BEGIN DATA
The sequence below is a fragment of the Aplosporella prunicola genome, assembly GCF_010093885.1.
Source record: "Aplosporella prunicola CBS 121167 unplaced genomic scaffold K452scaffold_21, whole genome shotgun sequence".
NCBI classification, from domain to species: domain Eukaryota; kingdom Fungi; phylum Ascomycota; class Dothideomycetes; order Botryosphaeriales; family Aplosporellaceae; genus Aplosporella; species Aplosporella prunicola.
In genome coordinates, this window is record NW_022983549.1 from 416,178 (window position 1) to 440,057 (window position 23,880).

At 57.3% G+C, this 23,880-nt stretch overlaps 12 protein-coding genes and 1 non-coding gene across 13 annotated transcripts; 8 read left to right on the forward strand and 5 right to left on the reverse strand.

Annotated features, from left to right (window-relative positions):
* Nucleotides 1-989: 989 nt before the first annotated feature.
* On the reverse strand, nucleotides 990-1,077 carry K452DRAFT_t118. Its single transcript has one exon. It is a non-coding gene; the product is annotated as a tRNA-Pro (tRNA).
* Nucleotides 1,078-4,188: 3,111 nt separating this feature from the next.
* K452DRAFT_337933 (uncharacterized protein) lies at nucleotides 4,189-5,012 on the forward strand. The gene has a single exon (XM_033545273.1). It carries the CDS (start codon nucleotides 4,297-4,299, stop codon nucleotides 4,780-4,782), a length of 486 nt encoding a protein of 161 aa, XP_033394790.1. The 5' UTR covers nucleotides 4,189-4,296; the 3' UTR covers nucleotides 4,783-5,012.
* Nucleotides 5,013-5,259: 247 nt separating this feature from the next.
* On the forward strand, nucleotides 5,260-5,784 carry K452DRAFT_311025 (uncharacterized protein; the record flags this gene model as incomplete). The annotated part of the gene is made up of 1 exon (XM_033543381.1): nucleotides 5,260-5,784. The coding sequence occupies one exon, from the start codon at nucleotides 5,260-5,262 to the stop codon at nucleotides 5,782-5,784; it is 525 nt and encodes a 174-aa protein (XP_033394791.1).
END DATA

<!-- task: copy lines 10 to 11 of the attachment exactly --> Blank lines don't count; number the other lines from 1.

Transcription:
* K452DRAFT_337933 (uncharacterized protein) lies at nucleotides 4,189-5,012 on the forward strand. The gene has a single exon (XM_033545273.1). It carries the CDS (start codon nucleotides 4,297-4,299, stop codon nucleotides 4,780-4,782), a length of 486 nt encoding a protein of 161 aa, XP_033394790.1. The 5' UTR covers nucleotides 4,189-4,296; the 3' UTR covers nucleotides 4,783-5,012.
* Nucleotides 5,013-5,259: 247 nt separating this feature from the next.